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Autistic-spectrum disorders in Down syndrome: further delineation and distinction from other behavioral abnormalities.
|Title||Autistic-spectrum disorders in Down syndrome: further delineation and distinction from other behavioral abnormalities.|
|Publication Type||Journal Article|
|Year of Publication||2007|
|Authors||Carter JC, Capone GT, Gray RM, Cox CS, Kaufmann WE|
|Journal||American journal of medical genetics. Part B, Neuropsychiatric genetics : the official publication of the International Society of Psychiatric Genetics|
|Date Published||2007 Jan 5|
The present study extends our previous work characterizing the behavioral features of autistic-spectrum disorder (ASD) in Down syndrome (DS) using the Aberrant Behavior Checklist (ABC) and Autism Behavior Checklist (AutBehav). We examined which specific behaviors distinguished the behavioral phenotype of DS + ASD from other aberrant behavior disorders in DS, by determining the relative contribution of ABC and AutBehav subscales and items to the diagnosis of ASD. A total of 127 subjects (aged 2-24 years; mean age: 8.4 years; approximately 70% male), comprising: a cohort of 64 children and adolescents with DS and co-morbid ASD (DS + ASD), 19 with DS and stereotypic movement disorder (DS + SMD), 18 with DS and disruptive behaviors (DS + DB), and 26 with DS and no co-morbid behavior disorders (DS + none) were examined using the aforementioned measures of aberrant behavior. We found that subjects with DS + ASD showed the most severe aberrant behavior, especially stereotypy compared to DS + none and lethargy/social withdrawal and relating problems compared to DS + SMD. Specifically, relatively simple stereotypic behavior differentiated DS + ASD from DS + DB, whereas odd/bizarre stereotypic and anxious behavior characterized DS + ASD relative to DS + SMD and DS + none. Additionally, in a subset of subjects with DS + ASD and anxiety, social withdrawal was particularly pronounced. Overall, our findings indicate that a diagnosis of DS + ASD represents a distinctive set of aberrant behaviors marked by characteristic odd/bizarre stereotypic behavior, anxiety, and social withdrawal.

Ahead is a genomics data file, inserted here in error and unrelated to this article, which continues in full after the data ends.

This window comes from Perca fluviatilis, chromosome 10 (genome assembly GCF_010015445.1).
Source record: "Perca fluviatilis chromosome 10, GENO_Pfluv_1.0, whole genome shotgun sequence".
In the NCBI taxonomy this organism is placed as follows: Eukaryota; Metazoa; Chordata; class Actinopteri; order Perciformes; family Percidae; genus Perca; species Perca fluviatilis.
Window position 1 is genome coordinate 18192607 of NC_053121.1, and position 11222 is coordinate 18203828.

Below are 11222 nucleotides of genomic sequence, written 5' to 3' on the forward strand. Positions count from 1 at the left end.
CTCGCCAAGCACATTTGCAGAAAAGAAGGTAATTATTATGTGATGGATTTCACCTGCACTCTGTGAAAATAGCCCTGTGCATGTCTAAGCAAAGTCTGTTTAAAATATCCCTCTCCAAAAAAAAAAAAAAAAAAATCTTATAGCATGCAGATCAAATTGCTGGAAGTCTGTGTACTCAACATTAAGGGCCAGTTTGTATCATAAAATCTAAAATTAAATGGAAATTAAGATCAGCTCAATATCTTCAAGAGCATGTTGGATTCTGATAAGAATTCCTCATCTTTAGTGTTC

|Alternate Journal||Am. J. Med. Genet. B Neuropsychiatr. Genet.|